BWS 402. Engaged Learning Practicum. (1-6; maximum 6)

This course connects feminist theory and practice, and is designed around service learning at a practicum site. The readings explore leadership, feminist grassroots organizing, service learning and civic engagement, feminist activism, and difference and cultural competence. Students will have the opportunity to translate the knowledge, skills, and critical thinking they have learned in the classroom to actual practice, to observe and work with professionals who are addressing women's/gender issues in the field, and to reflect on their own roles as future leaders and professionals.
Prerequisites: WGS 201 or 202 or 301.
Cross-listed with WGS.

BWS 432. Feminism and the Diaspora: U.S. Women of Color. (3)

Concerns issues of language, history, geography, social-psychology, and culture for U.S. women of color (black, Asian-American, Latina, American Indian, and others). Includes works by and about women on gender, ethnicity, class, sexuality, and other differences. IC.
Cross-listed with ENG/WGS.

BWS 437. Black Feminist Studies. (3)

Examines critical and theoretical issues in black feminism from slavery to the present. One of the central goals of the course is to study constructions of race, gender, class, and sexuality in the context of black women's thoughts and experiences. The class will read, discuss and analyze a wide variety of texts including critical essays, films, selected fiction, print and visual media. IC.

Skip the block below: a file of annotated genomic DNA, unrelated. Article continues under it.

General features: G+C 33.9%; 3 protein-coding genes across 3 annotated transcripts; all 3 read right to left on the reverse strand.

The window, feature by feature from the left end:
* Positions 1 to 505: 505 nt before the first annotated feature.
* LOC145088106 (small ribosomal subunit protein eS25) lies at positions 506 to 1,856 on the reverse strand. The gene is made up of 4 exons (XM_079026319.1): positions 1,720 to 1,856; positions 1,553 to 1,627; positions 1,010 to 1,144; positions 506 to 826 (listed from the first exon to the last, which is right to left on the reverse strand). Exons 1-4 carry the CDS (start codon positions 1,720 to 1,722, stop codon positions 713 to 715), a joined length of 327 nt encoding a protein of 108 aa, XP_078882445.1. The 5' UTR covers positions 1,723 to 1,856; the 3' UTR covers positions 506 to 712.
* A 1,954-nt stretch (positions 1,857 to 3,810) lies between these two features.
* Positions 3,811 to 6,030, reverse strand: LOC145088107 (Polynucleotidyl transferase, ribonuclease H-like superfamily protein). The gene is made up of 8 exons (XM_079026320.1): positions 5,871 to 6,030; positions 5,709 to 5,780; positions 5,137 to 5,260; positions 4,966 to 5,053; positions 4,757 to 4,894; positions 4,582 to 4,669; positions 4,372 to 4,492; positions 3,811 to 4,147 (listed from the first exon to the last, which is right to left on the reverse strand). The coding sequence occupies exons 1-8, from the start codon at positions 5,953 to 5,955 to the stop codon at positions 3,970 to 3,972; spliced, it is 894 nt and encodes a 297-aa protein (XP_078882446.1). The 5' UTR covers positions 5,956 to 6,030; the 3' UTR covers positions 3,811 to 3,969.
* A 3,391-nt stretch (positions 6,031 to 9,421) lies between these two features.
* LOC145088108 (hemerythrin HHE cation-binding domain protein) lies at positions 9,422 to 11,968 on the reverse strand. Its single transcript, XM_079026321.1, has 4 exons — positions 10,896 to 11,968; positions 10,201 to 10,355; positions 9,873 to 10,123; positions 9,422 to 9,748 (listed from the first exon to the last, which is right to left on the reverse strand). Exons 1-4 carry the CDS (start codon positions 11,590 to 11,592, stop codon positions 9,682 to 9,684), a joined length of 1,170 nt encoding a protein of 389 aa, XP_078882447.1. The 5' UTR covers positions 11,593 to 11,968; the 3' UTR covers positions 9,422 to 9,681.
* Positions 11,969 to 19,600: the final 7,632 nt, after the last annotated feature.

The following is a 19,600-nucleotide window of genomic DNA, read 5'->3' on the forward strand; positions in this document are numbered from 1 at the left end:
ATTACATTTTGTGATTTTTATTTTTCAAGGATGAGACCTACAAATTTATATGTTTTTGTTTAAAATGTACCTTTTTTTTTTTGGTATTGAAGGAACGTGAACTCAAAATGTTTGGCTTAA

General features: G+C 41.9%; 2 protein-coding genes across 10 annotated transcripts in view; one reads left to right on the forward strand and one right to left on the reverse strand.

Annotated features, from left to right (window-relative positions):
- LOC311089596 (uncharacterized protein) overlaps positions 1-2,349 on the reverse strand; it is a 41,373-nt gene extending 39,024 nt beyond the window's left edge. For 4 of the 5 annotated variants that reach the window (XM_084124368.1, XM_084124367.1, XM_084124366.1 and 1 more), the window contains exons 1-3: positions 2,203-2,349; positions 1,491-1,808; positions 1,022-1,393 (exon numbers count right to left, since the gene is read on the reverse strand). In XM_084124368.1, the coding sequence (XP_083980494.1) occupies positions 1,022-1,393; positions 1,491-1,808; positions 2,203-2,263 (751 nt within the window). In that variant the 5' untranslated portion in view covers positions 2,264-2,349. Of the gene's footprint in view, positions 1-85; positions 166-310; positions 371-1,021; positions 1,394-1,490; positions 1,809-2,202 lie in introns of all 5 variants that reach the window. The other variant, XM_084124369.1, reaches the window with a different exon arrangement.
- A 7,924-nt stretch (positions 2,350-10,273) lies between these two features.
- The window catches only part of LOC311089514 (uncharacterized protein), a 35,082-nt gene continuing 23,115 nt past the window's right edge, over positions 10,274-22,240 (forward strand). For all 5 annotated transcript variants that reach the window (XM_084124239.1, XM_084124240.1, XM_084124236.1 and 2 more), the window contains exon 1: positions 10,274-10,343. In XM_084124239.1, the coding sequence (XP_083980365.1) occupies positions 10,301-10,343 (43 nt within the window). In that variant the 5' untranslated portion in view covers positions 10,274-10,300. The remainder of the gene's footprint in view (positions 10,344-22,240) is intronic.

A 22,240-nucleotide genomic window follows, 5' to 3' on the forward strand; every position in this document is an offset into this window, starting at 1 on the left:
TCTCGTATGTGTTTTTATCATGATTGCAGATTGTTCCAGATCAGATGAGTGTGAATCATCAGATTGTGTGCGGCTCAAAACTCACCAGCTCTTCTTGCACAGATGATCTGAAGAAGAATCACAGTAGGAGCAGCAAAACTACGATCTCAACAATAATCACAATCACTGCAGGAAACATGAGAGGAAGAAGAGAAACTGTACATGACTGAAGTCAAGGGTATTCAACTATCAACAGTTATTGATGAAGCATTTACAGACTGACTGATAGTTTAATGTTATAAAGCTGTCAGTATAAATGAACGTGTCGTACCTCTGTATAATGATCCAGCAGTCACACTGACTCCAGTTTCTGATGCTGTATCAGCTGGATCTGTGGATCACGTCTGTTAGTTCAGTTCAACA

Cross-listed with ENG/WGS.

BWS 470. Social/Political Activism. (3) (MPC)

Provides students with the opportunity to explore how indigenous groups effect change in their communities.
Prerequisite: SOC 151 or SOC 153, or SOC/SJS 165, or BWS 151.
Cross-listed with DST/SJS/SOC.

BWS 477. Independent Studies. (0-5)

BWS 495. Modern African Environmental History. (3)

Offers a multidisciplinary approach to the social, economic, and political aspects of environmental change in sub-Saharan Africa. Explores the utility of social science and historical analyses for understanding long-term changes in the region's environment. Concerned with the way the idea of development has been conceptualized and applied in the region in the last 100 or so years. Considers how Africans perceived and responded to environmental crises in the 20th century.
Cross-listed with HST 495.

BWS 677. Independent Studies. (0-5)